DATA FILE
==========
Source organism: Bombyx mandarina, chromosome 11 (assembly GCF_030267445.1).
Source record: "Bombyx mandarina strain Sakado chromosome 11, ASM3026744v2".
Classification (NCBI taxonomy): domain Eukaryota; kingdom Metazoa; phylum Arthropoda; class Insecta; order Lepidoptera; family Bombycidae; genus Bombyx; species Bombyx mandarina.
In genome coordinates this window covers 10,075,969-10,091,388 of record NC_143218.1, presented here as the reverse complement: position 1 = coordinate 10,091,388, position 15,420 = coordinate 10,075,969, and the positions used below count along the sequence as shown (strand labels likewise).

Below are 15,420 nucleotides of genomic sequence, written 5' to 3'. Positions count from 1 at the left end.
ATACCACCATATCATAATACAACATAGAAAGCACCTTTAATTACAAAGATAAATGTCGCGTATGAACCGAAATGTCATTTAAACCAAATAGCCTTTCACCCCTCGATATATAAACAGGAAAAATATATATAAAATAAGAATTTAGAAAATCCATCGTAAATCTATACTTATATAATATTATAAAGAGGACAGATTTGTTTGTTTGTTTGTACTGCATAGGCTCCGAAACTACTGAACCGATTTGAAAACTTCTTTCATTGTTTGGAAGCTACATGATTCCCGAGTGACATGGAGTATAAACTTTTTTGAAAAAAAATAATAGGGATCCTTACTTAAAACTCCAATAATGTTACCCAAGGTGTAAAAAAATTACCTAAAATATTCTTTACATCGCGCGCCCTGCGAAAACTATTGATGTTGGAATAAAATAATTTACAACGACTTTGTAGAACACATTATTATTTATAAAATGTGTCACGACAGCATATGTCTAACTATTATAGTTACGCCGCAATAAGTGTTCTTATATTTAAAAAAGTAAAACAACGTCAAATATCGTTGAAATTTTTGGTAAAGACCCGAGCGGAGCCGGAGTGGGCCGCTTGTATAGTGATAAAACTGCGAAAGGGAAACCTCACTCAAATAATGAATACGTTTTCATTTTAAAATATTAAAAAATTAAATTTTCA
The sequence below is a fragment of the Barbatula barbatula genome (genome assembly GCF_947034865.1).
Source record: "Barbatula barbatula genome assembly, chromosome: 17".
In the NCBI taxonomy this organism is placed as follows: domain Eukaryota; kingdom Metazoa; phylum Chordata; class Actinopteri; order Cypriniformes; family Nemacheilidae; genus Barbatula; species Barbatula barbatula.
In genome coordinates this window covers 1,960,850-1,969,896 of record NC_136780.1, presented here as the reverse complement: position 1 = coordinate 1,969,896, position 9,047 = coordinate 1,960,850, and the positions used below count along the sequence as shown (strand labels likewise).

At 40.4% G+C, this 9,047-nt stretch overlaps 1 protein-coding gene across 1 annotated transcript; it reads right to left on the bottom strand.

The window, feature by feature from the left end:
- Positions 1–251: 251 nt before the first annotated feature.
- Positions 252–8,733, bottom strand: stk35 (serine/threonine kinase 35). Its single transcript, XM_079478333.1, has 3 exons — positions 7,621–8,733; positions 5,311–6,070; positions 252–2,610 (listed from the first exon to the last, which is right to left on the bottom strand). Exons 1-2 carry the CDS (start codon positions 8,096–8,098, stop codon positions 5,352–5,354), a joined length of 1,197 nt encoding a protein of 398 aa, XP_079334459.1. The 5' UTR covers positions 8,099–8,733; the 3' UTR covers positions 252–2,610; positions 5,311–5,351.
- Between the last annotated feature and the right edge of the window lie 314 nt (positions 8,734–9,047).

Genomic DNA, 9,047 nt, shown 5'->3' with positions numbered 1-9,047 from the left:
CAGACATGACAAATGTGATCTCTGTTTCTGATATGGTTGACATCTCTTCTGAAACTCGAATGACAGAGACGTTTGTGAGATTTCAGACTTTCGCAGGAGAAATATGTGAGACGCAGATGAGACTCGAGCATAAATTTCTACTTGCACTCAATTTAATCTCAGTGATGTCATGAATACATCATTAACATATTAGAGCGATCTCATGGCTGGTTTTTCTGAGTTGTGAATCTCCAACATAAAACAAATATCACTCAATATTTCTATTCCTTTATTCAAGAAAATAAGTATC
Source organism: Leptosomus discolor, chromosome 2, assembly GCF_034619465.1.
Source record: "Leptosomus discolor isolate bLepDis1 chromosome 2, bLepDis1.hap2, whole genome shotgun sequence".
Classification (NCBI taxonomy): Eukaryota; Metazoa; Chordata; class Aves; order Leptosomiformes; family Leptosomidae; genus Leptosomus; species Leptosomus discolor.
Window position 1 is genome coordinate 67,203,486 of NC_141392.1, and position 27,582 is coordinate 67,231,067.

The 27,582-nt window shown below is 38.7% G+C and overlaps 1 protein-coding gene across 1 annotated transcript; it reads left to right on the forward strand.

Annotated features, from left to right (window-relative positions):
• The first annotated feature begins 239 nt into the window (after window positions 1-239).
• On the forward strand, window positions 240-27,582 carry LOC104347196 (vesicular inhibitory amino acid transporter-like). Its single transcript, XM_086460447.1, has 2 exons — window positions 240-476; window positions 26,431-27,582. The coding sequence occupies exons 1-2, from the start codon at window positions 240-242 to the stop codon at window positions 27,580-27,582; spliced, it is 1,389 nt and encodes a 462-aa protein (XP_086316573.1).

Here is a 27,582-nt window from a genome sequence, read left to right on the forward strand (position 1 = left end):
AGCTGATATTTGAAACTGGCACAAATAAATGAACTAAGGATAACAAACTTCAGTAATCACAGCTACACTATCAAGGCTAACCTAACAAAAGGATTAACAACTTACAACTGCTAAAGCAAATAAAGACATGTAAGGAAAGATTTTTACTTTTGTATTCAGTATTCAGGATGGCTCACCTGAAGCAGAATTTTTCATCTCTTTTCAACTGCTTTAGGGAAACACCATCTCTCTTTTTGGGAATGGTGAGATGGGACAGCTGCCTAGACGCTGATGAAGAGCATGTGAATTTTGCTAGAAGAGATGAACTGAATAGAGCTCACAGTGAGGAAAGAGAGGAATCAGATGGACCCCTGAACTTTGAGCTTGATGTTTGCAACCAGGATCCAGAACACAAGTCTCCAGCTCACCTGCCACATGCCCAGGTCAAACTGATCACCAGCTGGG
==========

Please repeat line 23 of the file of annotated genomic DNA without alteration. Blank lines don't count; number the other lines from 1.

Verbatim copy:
Annotated features, from left to right (window-relative positions):